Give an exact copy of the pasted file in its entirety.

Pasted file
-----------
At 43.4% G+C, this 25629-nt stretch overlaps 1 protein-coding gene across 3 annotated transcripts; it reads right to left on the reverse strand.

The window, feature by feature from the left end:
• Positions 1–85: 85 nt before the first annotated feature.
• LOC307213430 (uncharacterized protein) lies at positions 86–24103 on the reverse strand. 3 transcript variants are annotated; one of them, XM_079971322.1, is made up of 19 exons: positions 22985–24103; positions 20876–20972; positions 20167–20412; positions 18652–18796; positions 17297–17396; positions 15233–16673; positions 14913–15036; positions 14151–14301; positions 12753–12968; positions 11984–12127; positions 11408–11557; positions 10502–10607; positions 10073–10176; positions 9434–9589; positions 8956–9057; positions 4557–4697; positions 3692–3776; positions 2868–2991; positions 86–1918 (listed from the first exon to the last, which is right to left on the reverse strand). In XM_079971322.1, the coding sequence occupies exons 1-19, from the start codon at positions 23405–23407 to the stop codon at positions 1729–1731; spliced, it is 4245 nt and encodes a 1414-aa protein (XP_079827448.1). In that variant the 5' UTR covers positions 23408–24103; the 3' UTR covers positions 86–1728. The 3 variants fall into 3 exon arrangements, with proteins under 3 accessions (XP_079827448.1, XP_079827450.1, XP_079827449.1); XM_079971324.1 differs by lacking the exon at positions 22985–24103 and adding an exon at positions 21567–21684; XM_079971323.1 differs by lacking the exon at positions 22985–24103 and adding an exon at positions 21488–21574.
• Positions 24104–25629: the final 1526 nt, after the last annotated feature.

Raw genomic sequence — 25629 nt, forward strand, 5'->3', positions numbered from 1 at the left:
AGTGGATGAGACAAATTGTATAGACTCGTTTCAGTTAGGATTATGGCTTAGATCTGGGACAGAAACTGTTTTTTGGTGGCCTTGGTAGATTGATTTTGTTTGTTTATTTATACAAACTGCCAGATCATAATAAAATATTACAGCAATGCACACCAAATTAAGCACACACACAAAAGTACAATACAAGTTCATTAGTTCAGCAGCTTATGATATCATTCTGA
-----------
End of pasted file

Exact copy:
At 43.4% G+C, this 25629-nt stretch overlaps 1 protein-coding gene across 3 annotated transcripts; it reads right to left on the reverse strand.

The window, feature by feature from the left end:
• Positions 1–85: 85 nt before the first annotated feature.
• LOC307213430 (uncharacterized protein) lies at positions 86–24103 on the reverse strand. 3 transcript variants are annotated; one of them, XM_079971322.1, is made up of 19 exons: positions 22985–24103; positions 20876–20972; positions 20167–20412; positions 18652–18796; positions 17297–17396; positions 15233–16673; positions 14913–15036; positions 14151–14301; positions 12753–12968; positions 11984–12127; positions 11408–11557; positions 10502–10607; positions 10073–10176; positions 9434–9589; positions 8956–9057; positions 4557–4697; positions 3692–3776; positions 2868–2991; positions 86–1918 (listed from the first exon to the last, which is right to left on the reverse strand). In XM_079971322.1, the coding sequence occupies exons 1-19, from the start codon at positions 23405–23407 to the stop codon at positions 1729–1731; spliced, it is 4245 nt and encodes a 1414-aa protein (XP_079827448.1). In that variant the 5' UTR covers positions 23408–24103; the 3' UTR covers positions 86–1728. The 3 variants fall into 3 exon arrangements, with proteins under 3 accessions (XP_079827448.1, XP_079827450.1, XP_079827449.1); XM_079971324.1 differs by lacking the exon at positions 22985–24103 and adding an exon at positions 21567–21684; XM_079971323.1 differs by lacking the exon at positions 22985–24103 and adding an exon at positions 21488–21574.
• Positions 24104–25629: the final 1526 nt, after the last annotated feature.

Raw genomic sequence — 25629 nt, forward strand, 5'->3', positions numbered from 1 at the left:
AGTGGATGAGACAAATTGTATAGACTCGTTTCAGTTAGGATTATGGCTTAGATCTGGGACAGAAACTGTTTTTTGGTGGCCTTGGTAGATTGATTTTGTTTGTTTATTTATACAAACTGCCAGATCATAATAAAATATTACAGCAATGCACACCAAATTAAGCACACACACAAAAGTACAATACAAGTTCATTAGTTCAGCAGCTTATGATATCATTCTGA